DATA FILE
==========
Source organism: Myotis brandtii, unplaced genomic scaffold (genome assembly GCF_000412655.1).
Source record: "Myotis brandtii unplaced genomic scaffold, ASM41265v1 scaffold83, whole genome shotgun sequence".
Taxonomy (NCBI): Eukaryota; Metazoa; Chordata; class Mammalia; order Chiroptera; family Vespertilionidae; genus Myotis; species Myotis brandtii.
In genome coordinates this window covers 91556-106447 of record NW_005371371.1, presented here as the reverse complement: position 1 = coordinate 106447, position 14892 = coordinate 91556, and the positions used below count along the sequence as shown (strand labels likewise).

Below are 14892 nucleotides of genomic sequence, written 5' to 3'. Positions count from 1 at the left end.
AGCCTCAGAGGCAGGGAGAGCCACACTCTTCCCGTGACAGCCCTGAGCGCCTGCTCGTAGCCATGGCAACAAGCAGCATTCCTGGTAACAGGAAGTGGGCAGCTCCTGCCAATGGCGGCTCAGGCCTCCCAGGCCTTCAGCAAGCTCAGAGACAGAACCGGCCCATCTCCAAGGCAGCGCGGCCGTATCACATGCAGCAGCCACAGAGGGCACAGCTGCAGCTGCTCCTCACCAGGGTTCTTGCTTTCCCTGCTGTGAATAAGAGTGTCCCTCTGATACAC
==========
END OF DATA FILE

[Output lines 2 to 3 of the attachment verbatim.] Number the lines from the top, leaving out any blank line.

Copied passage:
Source record: "Myotis brandtii unplaced genomic scaffold, ASM41265v1 scaffold83, whole genome shotgun sequence".
Taxonomy (NCBI): Eukaryota; Metazoa; Chordata; class Mammalia; order Chiroptera; family Vespertilionidae; genus Myotis; species Myotis brandtii.